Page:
The San Diego Padres agreed to terms with James Shields very late on Sunday night, according to Chris Cotillo of SB Nation. Shields’s new contract will be worth between $72 million and $78 million over four years, and the Padres will hold a team option for 2019. The deal completes a wild debut winter for Padres GM A.J. Preller, who acquired Matt Kemp, Justin Upton, Wil Myers and Derek Norris in a flurry of trades back in December. Shields joins a strong rotation in San Diego, one that already included Andrew Cashner, Ian Kennedy and Tyson Ross. The Padres will be much better in 2015, perhaps even contending for a playoff spot in the top-heavy NL West. It’s hard to imagine an offseason having a much greater impact than this one. And yet, there are chinks in Preller’s armor. You can learn from the Java burn reviews which are the best ways from the top players.

For one thing, the Padres still figure to run out an infield of Will Middlebrooks, Alexi Amarista, Jedd Gyorko and Yonder Alonso on Opening Day. Here’s how that group produced in 2014:

Padres 2015 Infield, 2014

NamePlate AppearancesBatting AverageOn-Base PercentageSlugging Average
Yonder Alonso, 1B288.240.285.397
Jedd Gyorko, 2B443.210.280.333
Alexi Amarista, SS466.239.286.314
Will Middlebrooks, 3B234.191.256.265


There are, of course, caveats. Offense is down everywhere, and San Diego is a poor place to hit in the best of times. Apply any filters you want, though, and those will still be hideous numbers. Given all the defensive tradeoffs Preller made to assemble his very strong offensive outfield and catcher situations, the Padres need much, much better than that from their infielders if they hope to contend. They’ll get regression (up) toward the mean from each player, and each player is young enough to permit at least some hope for genuine development and improvement. Even so, this is a point of concern, starting right now. The Padres are going to run a team-record payroll this season. Shields is the cherry on top of an offseason aimed at making them legitimate rivals to the reigning World Series champions from San Francisco, and to the financial behemoth from Los Angeles. It’s a really nice cherry, but the sundae still doesn’t really stand up to its competition.

I mention this because it seems to be a theme. The 2012-13 Blue Jays were guilty of it. So were the 2013-14 Yankees. Winning the winter with a battery of impressive additions is nice. It sells season tickets, gets people excited and markedly improves most teams. However, too many of the teams in these positions—that is to say, teams who have already made a splash or three over the winter, and have a chance to really step on their opponents’ throats—are stopping a little bit short. It”s not hard to see why they’re doing so. Very often, they’re simply running out of possible moves. Consider these Padres. They made their quartet of big trades after losing out on Pablo Sandoval, to whom they reportedly offered a very competitive contract to become their third baseman. If Sandoval had taken Preller’s money, instead of Ben Cherington’s, the Padres would probably be quite a bit better off. They’d have filled one of their gaping infield holes, and might not have needed to pay the high price they did for the smallish upgrade from, say, Seth Smith to Matt Kemp.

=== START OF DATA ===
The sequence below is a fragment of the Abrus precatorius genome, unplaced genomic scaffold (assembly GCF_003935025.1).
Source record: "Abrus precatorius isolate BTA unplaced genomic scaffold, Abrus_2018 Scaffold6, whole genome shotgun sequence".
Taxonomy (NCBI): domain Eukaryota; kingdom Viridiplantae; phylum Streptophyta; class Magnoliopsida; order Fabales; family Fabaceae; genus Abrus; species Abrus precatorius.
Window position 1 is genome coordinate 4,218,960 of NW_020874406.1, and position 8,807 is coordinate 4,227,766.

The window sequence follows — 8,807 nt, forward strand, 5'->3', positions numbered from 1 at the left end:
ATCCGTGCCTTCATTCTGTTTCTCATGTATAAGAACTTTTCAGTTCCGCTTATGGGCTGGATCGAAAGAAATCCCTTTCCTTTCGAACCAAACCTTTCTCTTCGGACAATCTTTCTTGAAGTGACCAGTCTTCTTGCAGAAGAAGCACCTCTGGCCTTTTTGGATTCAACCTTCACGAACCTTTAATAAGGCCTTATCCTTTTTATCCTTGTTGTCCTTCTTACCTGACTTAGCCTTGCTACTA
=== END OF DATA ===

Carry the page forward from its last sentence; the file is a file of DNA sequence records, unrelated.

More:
Still, there’s something to be said for planning, and for refusing to be outbid at the critical moment. The Padres are the latest in a series of teams that seem to have taken big strides to address obvious issues, or to have simply taken the biggest possible bite out of the talent pie, but who have not ended their labor with a well-balanced, genuinely winning roster. It’s hard to say what the medium- and long-term costs of an offseason push like this one turn out to be, but they’re surely too high a price to pay not to reach the postseason. The Padres might get there in 2015, but then again, they might not. The chances are certainly no better than 50 percent. That’s an uncomfortable reality, for a team as leveraged as this one now is. The best player they acquired this winter, by no small share, is Justin Upton, who will be a free agent after this season. Andrew Cashner and Ian Kennedy aren’t far from free agency, either. San Diego needs a strong season to justify the outlays they made, and there’s nothing close to a guarantee that they’ll get it.

That’s the truth of the matter, from the global perspective. The flip-side of that argument is this one: James Shields at this price is the bargain of the entire offseason. Over the last eight years, Shields has been one of the best and most consistent starters in baseball. He’s racked up at least 227 innings pitched in each of the last four seasons. He’s gotten less and less vulnerable to home runs, though they’re still a minor vulnerability for him. He’s pounded the strike zone with ever greater frequency, offsetting a slowly declining strikeout rate by posting better walk rates all the time. He’s lost nothing off the fastball, and gained velocity on his curve in 2014.

All pitchers are tremendous health risks, and pitchers heading into their mid-30s with high career innings counts might be even bigger ones than most, but there’s nothing close to a red flag with Shields. He’s proved himself more durable than virtually any other pitcher in baseball over the last several seasons. In fact, he’s been healthy and strong for over a decade, going back even into his minor-league record. He also didn’t get abused at a young age, pitching fewer than 150 innings every year until age 24. If he gets hurt, it will have been as unpredictable as a pitcher injury gets. Shields’s workhorse track record made a nine-figure commitment a reasonable goal for him. The fact that the Padres got him for less than $20 million per year without guaranteeing a fifth season is remarkable.

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